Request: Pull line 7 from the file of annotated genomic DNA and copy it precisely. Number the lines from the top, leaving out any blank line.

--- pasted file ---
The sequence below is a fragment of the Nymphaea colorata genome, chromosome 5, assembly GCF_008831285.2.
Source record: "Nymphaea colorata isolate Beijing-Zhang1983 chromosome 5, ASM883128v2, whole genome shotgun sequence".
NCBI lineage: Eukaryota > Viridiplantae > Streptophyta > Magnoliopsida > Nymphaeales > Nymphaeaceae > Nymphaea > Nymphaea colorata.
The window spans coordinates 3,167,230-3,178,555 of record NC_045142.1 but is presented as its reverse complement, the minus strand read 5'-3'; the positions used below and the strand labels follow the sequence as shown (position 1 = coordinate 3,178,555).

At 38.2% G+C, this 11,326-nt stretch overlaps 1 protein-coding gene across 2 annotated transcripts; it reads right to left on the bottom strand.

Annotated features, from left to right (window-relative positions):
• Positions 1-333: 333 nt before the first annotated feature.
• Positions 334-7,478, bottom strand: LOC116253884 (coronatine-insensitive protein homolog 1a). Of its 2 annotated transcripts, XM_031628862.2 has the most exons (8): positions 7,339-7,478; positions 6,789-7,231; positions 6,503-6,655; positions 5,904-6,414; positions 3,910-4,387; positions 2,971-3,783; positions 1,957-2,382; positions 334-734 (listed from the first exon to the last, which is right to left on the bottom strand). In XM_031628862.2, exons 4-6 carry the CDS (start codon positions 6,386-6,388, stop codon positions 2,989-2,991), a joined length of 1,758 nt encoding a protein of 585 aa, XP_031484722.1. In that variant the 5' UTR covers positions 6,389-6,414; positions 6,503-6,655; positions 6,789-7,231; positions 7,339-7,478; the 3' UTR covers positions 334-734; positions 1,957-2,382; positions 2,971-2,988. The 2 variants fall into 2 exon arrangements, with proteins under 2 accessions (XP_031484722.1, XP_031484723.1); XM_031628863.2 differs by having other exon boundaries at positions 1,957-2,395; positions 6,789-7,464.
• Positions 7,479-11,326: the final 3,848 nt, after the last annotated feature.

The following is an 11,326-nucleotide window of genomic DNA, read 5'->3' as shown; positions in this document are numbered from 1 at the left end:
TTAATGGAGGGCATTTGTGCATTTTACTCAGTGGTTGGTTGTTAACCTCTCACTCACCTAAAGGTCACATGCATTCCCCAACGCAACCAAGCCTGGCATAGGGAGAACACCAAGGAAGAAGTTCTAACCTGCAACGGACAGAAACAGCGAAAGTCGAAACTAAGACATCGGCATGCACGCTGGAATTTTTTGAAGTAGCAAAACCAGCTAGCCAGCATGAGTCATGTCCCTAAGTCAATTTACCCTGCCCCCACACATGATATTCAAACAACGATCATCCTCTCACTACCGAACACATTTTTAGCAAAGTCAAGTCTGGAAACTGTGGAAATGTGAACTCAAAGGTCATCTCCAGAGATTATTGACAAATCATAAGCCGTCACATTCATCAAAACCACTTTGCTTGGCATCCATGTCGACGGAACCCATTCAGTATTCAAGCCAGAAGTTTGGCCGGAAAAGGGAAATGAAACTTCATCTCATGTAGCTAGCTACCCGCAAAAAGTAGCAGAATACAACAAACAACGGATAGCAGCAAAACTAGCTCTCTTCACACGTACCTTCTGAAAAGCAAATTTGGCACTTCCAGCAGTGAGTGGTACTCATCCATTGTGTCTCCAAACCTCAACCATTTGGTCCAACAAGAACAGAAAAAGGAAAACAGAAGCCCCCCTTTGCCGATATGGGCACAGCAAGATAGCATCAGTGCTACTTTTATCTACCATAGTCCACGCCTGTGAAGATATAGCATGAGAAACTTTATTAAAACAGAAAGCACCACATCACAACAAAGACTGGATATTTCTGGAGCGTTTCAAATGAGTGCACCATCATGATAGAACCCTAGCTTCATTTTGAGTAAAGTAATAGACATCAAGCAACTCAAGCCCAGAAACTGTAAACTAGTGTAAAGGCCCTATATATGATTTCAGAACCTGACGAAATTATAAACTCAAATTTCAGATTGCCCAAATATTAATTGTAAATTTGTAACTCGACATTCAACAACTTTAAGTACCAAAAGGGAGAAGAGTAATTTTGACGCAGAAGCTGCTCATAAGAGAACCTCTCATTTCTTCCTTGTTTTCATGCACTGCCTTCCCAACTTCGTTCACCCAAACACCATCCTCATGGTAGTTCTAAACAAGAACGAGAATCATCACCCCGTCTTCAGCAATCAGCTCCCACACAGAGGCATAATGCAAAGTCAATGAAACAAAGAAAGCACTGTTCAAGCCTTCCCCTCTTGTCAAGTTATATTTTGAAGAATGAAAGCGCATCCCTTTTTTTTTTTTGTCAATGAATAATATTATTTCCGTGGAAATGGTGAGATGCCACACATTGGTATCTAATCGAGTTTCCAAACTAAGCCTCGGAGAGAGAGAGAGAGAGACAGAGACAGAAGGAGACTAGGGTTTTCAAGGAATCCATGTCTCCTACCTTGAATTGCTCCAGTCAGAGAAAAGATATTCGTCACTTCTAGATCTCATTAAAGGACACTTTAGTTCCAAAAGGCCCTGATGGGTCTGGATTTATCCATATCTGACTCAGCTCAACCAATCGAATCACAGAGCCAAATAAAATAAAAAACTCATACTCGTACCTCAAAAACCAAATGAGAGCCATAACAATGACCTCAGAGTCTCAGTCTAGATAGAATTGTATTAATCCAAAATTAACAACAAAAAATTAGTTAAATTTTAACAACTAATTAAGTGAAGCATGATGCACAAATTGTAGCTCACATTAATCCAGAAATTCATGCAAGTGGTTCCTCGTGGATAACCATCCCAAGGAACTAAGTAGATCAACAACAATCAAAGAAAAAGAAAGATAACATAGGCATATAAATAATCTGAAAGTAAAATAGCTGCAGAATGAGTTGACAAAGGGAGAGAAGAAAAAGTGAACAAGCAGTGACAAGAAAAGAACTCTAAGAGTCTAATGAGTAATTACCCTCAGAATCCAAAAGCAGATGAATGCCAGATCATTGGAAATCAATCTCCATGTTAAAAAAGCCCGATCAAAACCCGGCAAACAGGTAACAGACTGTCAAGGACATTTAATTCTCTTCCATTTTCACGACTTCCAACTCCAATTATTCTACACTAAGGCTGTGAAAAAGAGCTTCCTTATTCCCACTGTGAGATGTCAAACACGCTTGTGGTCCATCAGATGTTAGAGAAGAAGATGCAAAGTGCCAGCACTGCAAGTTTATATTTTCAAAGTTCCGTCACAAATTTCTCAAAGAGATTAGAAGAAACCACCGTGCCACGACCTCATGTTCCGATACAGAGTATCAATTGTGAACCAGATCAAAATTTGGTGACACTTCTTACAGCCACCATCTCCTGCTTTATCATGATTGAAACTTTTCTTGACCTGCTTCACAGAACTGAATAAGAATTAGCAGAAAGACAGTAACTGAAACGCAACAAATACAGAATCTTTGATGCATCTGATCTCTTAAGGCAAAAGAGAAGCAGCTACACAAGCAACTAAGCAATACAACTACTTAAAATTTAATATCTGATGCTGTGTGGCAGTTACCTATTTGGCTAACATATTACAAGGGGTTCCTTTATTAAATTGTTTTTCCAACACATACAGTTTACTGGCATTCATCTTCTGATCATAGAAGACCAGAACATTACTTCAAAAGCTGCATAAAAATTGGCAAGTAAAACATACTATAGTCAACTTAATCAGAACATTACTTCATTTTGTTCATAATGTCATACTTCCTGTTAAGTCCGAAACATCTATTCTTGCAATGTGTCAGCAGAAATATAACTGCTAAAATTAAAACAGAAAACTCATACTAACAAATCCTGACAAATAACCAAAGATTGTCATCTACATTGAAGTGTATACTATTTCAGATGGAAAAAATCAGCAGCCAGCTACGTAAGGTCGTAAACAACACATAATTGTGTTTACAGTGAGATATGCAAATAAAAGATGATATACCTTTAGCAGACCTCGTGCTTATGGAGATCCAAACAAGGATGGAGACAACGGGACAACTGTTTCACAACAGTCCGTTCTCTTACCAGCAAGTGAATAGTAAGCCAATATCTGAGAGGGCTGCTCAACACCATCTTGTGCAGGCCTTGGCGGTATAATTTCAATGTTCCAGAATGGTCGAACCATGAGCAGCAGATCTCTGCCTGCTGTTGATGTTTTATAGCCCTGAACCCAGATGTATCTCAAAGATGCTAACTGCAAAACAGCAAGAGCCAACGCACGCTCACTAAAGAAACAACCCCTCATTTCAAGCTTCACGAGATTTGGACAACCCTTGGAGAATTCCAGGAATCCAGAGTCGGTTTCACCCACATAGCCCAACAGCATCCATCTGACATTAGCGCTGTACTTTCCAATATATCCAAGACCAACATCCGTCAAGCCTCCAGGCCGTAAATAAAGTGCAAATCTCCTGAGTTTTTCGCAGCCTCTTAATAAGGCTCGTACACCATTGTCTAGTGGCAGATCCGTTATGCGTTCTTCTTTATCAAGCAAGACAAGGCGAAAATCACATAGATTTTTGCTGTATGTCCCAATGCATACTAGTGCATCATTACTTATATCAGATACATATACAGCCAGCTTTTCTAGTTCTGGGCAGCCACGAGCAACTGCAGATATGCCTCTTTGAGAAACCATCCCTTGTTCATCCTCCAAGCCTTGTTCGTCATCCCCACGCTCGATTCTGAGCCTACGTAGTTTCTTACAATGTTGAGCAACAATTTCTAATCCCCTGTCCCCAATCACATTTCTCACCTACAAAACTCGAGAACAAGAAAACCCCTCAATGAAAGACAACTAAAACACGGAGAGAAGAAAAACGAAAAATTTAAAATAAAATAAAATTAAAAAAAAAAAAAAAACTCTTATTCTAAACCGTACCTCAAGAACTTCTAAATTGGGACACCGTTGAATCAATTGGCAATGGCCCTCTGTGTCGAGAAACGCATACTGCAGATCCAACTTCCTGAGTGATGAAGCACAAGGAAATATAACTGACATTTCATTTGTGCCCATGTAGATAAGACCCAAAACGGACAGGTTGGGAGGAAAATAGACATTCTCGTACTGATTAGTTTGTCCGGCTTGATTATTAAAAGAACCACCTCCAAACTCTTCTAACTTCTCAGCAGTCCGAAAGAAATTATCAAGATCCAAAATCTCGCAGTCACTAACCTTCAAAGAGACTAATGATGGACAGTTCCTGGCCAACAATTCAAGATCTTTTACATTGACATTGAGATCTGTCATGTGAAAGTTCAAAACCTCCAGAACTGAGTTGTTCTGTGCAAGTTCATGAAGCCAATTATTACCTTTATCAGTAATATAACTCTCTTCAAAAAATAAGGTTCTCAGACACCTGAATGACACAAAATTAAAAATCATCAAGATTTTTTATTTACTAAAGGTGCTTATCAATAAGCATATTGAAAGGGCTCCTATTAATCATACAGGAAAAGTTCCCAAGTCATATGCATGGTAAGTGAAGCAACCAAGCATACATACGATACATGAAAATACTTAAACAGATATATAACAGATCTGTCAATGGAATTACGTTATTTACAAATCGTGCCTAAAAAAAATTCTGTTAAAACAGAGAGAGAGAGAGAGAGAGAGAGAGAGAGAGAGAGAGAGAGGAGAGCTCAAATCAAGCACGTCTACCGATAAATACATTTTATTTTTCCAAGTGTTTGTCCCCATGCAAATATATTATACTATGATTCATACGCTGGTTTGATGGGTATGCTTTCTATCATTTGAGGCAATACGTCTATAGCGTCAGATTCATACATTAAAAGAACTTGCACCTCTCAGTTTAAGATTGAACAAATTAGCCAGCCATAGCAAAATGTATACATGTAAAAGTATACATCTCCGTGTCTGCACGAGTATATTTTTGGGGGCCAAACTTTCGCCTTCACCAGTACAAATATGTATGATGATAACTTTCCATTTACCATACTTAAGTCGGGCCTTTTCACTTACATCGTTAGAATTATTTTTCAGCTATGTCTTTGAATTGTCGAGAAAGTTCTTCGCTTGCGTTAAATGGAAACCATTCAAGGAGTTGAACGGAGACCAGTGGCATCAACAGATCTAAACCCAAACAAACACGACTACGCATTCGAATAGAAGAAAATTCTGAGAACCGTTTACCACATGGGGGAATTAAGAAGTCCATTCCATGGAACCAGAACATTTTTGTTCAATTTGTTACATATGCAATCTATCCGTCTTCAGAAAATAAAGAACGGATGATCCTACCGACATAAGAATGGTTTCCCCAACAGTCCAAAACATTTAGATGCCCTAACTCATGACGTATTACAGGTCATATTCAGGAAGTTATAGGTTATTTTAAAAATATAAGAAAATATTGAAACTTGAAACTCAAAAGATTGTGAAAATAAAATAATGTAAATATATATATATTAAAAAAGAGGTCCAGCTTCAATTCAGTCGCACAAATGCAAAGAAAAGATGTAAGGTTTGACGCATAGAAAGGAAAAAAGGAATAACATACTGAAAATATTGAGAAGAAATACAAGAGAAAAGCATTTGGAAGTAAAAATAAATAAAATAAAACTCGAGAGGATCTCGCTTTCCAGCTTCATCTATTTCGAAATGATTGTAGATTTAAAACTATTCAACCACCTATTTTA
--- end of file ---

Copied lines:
• Positions 1-333: 333 nt before the first annotated feature.